There’s never anything predictable about stubbornly optimistic and protective Jess and her oddball kids, or the distracted Ed and his disjointed work-family relationships. It’s exactly that quality that makes this offbeat journey so satisfying, and Moyes’s irrepressible flaws-and-all characters so memorable.
J.K. Rowling, under her Galbraith pseudonym, again demonstrates her adroitness at crafting a classic fair-play whodunit in a contemporary setting, peopled with fully realized primary and secondary characters.
The area of Midtown Manhattan around Grand Central Terminal, with its host of landmark buildings, serves as the backdrop...The tour of Midtown, both above and below ground, is alone worth the price of admission.
Rachman is well aware that what he’s created could easily fall into something twee and goofy, and while The Rise & Fall Of Great Powers is quite funny in places, there’s a darkness at its core that keeps the book grounded.
Coincidence and luck figure significantly in the final outcome, but King excels in his disturbing portrait of Brady, a genuine monster in ordinary human form who gives new meaning to the phrase “the banality of evil.”
Writers like Slava, and like Fishman, have a responsibility to do justice to the beauty in the details, and Fishman achieves that handily here.
A novel that is both a lot of fun to read and has plenty of insight into the marital bond and the human condition.
...the distinction between belief and ritual, but if Ferris means to make a larger point about community, he doesn't fully pull it off. In the end, though, it's a problem that, if not minor, doesn't derail the book.
Gay has created a straightforward style and defiant voice that drive Mireille's recollections. Her captivity experience is suspenseful, immediate and at times mercilessly realistic.
This is a beautiful book, an astounding meditation on the paradoxes of fate, human relationships and nature. Fans of Doerr, rejoice: This might be his best book yet.
It’s the “then some” throughout the novel that may irk a reader intent on a breezy read — or a salad. Yet real life is full of asides and detours, complications and random encounters. Reichl manages to make these “side dishes” essential to her story in a way that turns a romance mystery into a satisfying repast.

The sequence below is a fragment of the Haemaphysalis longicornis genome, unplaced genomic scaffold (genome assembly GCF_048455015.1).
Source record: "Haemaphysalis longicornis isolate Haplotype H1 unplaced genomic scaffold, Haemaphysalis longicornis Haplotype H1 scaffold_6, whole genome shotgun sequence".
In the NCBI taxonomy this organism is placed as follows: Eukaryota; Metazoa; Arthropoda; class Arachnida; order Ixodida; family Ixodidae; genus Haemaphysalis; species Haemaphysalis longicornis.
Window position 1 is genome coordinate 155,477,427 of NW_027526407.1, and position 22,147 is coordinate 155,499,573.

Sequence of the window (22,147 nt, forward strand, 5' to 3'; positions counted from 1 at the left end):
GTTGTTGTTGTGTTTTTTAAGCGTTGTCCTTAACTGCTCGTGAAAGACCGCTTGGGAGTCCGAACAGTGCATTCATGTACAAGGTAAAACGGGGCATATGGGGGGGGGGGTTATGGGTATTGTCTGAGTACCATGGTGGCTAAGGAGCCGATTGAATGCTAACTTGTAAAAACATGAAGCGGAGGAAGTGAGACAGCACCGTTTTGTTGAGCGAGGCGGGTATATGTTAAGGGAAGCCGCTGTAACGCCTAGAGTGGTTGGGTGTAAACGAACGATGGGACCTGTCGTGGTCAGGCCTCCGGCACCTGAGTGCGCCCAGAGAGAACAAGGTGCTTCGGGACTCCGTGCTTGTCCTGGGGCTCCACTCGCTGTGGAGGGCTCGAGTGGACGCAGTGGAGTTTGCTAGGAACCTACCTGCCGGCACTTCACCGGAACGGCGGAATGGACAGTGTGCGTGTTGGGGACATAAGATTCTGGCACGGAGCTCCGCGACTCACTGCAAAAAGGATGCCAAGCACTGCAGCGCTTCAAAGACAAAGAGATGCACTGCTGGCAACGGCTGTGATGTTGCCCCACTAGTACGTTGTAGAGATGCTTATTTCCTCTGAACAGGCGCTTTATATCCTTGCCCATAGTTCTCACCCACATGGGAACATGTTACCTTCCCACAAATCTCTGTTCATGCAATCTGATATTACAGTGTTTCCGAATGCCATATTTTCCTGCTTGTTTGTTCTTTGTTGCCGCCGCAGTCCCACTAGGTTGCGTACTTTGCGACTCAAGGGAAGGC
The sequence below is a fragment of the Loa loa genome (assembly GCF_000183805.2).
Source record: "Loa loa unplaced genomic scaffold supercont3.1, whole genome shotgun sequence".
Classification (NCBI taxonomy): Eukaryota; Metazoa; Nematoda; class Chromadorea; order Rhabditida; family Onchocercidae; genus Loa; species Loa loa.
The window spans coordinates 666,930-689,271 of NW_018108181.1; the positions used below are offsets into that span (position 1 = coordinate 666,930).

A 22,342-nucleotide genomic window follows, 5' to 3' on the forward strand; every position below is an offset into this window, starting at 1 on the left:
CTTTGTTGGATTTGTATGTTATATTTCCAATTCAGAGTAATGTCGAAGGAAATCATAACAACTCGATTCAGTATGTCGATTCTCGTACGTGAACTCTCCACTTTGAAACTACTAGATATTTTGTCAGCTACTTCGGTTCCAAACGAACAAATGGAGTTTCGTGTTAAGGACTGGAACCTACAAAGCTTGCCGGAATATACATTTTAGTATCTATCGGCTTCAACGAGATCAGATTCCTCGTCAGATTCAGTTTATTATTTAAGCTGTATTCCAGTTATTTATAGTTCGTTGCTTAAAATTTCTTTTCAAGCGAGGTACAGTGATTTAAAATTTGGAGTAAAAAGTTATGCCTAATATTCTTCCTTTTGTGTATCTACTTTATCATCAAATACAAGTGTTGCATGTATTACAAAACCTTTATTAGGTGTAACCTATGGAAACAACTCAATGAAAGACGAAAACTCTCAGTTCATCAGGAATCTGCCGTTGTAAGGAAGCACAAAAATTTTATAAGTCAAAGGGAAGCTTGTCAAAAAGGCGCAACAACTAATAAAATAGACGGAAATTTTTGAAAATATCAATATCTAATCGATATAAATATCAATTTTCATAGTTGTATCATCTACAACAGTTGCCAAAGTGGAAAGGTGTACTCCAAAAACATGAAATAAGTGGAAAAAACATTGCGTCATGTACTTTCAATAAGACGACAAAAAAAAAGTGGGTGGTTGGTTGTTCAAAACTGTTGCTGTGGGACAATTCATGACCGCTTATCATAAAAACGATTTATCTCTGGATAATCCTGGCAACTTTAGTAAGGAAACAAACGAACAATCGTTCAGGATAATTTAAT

...the reader’s sense of hope soon fades as it is overwhelmed by the layers and layers of smell and soliloquy permeating the pages of Cunningham’s novel.
Much of this collection offers portraits of lives or moments in lives, abrupt pauses, interruptions, where contradiction, contrast and loss are the reigning components. Characters’ dilemmas hinge on misunderstanding, secrecy and the general perplexity and mortification of being a human.
In its blunt method and clumsy misdirection, “The Confabulist” fails to nurture this interaction of minds — the only real magic there is.
This is one of Kennedy’s strongest collections. For Valentine’s Day though, stick to chocolates or flowers...
But this is just a quibble. “Lovers at the Chameleon Club, Paris 1932” is a novel of great reach and power, a portrait of an entire era. Prose’s canvas is crowded with many characters, but they’re all well-delineated. She has a miraculous gift for imagining a foggy quay or a smoky cabaret...
...she uses this mourning to show us, again and again, just how proximate joy is to its antithesis...In this restorative, unforgettable collection, she allows that paradox to go both ways.
In a book of this scope, the narrative is inevitably top-heavy in spots, and the plot wears thin toward the end, but this is storytelling at its most seductive, a brash historical adventure.
A multifaceted cast of characters, a plot twist involving the legendary Romanovs, and plenty of sensual romance will keep readers riveted.
Simpson’s attempts to add a metafictional touch via Hector’s footnote comments feel half-finished, but overall her command of the story is rock-solid.